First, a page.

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In the months since arriving in Sydney from New Zealand, Alexis Tauaneai has taken the women's league scene by storm and claimed two of the biggest individual awards on offer to emerging players.  

The player of the tournament for both the Harvey Norman Tarsha Gale Cup and Harvey Norman Women’s National Championships this season, the 18-year-old's latest achievement came this week with inclusion in the New South Wales U-19 side for next month's Women’s Under 19s State of Origin match in Redcliffe. 

It continues the rugby union convert's rapid rise in 2023, and after playing for the Bulldogs this year in state competition she is now set to make her NRLW debut this season with the Dragons. 

"It's all happened very fast – I got picked up by the Dragons early in the year too – so it's all felt surreal to me," she told  

My game has changed a lot already. At the Bulldogs we had a lot of people with NRL experience and that helped me, especially around tackling.

Alexis Tauaneai

Such was her form for the Bulldogs in the Tarsha Gale Cup, Alexis was promoted to the club's Women's Premiership side in Round 7 and went on to become a starting front-rower for them as they went all the way to the grand final.

Later, while representing NSW City at the National Championships, she averaged 101 run metres per game on her way to claiming the Tahnee Norris Medal as the tournament's top player. 

One of five siblings, Alexis and her elder sister Brooke made the move to Sydney from Wainuiomata in January and the rest of the family followed three months later. 

Alexis Tauaneai will be part of a strong Kiwi contingent at the Dragons in 2023.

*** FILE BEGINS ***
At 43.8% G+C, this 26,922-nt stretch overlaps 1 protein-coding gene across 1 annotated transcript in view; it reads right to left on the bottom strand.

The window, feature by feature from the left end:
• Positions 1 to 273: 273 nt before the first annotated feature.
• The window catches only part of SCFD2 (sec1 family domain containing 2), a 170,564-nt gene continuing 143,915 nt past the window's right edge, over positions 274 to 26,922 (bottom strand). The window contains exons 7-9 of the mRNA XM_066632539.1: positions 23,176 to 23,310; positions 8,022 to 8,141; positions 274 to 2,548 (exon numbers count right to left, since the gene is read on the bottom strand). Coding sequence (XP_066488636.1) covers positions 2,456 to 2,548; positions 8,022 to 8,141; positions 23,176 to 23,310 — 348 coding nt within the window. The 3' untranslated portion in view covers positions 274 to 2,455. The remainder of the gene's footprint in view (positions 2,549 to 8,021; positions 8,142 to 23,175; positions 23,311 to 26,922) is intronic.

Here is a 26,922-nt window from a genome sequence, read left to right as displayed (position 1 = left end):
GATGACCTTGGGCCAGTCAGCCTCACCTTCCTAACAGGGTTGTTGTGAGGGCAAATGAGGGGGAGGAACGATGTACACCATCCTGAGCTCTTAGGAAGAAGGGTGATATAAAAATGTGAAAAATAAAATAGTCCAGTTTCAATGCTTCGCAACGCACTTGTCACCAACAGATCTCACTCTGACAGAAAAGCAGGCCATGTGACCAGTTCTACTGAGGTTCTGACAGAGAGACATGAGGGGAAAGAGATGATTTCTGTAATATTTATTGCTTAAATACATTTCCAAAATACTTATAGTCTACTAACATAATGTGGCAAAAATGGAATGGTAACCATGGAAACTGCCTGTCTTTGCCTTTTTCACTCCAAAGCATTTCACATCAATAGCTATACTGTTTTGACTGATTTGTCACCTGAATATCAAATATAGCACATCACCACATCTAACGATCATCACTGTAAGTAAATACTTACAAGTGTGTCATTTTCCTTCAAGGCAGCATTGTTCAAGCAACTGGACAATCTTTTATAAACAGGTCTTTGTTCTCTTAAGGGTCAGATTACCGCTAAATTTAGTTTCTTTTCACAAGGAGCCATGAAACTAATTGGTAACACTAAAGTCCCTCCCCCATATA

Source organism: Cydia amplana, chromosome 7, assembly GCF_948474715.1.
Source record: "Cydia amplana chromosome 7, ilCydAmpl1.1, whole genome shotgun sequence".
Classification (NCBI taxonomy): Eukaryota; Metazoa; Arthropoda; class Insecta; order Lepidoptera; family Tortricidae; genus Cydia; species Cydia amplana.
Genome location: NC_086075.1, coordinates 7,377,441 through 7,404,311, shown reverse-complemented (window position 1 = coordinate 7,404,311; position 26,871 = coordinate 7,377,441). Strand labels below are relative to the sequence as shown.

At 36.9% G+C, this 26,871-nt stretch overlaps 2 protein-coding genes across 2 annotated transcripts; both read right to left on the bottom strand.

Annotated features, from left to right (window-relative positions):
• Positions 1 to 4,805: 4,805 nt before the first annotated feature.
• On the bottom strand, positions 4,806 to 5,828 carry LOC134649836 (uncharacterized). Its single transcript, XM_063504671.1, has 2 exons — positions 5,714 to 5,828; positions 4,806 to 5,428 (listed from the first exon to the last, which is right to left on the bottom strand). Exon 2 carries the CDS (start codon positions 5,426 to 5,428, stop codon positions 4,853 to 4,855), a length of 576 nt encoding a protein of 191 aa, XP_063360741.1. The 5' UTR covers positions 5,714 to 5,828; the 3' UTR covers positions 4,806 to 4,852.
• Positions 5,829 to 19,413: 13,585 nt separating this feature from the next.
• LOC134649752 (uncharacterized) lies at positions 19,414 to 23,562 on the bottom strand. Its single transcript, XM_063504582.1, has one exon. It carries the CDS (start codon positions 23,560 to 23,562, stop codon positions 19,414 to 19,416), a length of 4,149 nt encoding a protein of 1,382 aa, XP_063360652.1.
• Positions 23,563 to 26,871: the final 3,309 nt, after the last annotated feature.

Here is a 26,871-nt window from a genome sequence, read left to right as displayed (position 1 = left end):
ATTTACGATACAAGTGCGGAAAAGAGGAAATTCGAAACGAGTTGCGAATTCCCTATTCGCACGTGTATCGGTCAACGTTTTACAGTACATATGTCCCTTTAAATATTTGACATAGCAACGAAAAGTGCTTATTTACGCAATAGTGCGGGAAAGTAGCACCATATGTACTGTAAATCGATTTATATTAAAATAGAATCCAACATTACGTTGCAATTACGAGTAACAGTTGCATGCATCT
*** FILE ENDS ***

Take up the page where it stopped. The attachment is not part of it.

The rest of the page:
Alexis Tauaneai will be part of a strong Kiwi contingent at the Dragons in 2023. ©NRL Photos

While she is set to be the first member of her family to crack the NRL Telstra Women's Premiership, Alexis is unlikely to be the last, with her three sisters all aiming to join her in coming years.

Trinity, 16, and Paige, 15, are part of the academy system at the Bulldogs, while Brooke, who is 23, is now dedicating herself to league after previously playing rugby union. 

"All of us want to play NRLW together in the same team. We have never all played in the same team, but that’s the goal, to have all of us together one day," Alexis said. 

"[We talk about footy together] all the time and I am always checking in and asking how their trainings are going and stuff.

The Tauaneai sisters, flanked by mum Deb and dad George. Photo: Supplied
The Tauaneai sisters, flanked by mum Deb and dad George. Photo: Supplied

"My family has always been supportive of each other, especially in league. Mum and dad have always dropped everything for us; that’s just the type of parents they are.

"For them to drop everything and come and support us in Australia wasn’t a surprise.

"Now I want to repay the favour and help give back to them and support them as best I can."

Acknowledgement of Country

St George Illawarra Dragons respect and honour the Traditional Custodians of the land and pay our respects to their Elders past, present and future. We acknowledge the stories, traditions and living cultures of Aboriginal and Torres Strait Islanders peoples, where our games are played, our programs are conducted and in the communities we support.

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